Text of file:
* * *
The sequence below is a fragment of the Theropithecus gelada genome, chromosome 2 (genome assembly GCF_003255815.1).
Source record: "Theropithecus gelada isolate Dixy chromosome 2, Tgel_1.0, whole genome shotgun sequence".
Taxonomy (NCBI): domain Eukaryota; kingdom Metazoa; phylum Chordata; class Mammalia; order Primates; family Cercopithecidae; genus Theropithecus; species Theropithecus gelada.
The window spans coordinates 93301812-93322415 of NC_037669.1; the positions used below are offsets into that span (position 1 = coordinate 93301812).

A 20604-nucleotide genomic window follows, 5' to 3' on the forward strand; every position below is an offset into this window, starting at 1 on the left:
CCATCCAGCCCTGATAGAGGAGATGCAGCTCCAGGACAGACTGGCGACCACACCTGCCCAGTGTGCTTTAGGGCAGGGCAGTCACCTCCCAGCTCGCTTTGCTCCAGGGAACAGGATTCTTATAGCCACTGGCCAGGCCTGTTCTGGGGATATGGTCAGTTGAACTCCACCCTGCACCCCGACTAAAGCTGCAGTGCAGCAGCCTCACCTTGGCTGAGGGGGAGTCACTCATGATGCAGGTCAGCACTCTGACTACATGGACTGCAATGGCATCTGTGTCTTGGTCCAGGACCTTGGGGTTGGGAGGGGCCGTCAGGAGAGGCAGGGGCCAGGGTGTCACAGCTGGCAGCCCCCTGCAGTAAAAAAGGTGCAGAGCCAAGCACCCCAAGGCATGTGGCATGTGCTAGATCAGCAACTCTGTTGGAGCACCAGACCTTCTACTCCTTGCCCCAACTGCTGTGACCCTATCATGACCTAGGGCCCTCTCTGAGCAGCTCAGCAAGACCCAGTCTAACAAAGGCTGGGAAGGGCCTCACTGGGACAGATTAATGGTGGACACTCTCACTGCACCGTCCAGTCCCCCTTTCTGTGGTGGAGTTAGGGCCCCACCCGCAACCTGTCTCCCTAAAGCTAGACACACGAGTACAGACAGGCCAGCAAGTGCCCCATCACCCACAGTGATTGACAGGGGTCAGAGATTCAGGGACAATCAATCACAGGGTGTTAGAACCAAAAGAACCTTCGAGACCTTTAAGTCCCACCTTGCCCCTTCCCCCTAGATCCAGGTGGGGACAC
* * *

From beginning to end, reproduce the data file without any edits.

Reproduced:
The sequence below is a fragment of the Theropithecus gelada genome, chromosome 2 (genome assembly GCF_003255815.1).
Source record: "Theropithecus gelada isolate Dixy chromosome 2, Tgel_1.0, whole genome shotgun sequence".
Taxonomy (NCBI): domain Eukaryota; kingdom Metazoa; phylum Chordata; class Mammalia; order Primates; family Cercopithecidae; genus Theropithecus; species Theropithecus gelada.
The window spans coordinates 93301812-93322415 of NC_037669.1; the positions used below are offsets into that span (position 1 = coordinate 93301812).

A 20604-nucleotide genomic window follows, 5' to 3' on the forward strand; every position below is an offset into this window, starting at 1 on the left:
CCATCCAGCCCTGATAGAGGAGATGCAGCTCCAGGACAGACTGGCGACCACACCTGCCCAGTGTGCTTTAGGGCAGGGCAGTCACCTCCCAGCTCGCTTTGCTCCAGGGAACAGGATTCTTATAGCCACTGGCCAGGCCTGTTCTGGGGATATGGTCAGTTGAACTCCACCCTGCACCCCGACTAAAGCTGCAGTGCAGCAGCCTCACCTTGGCTGAGGGGGAGTCACTCATGATGCAGGTCAGCACTCTGACTACATGGACTGCAATGGCATCTGTGTCTTGGTCCAGGACCTTGGGGTTGGGAGGGGCCGTCAGGAGAGGCAGGGGCCAGGGTGTCACAGCTGGCAGCCCCCTGCAGTAAAAAAGGTGCAGAGCCAAGCACCCCAAGGCATGTGGCATGTGCTAGATCAGCAACTCTGTTGGAGCACCAGACCTTCTACTCCTTGCCCCAACTGCTGTGACCCTATCATGACCTAGGGCCCTCTCTGAGCAGCTCAGCAAGACCCAGTCTAACAAAGGCTGGGAAGGGCCTCACTGGGACAGATTAATGGTGGACACTCTCACTGCACCGTCCAGTCCCCCTTTCTGTGGTGGAGTTAGGGCCCCACCCGCAACCTGTCTCCCTAAAGCTAGACACACGAGTACAGACAGGCCAGCAAGTGCCCCATCACCCACAGTGATTGACAGGGGTCAGAGATTCAGGGACAATCAATCACAGGGTGTTAGAACCAAAAGAACCTTCGAGACCTTTAAGTCCCACCTTGCCCCTTCCCCCTAGATCCAGGTGGGGACAC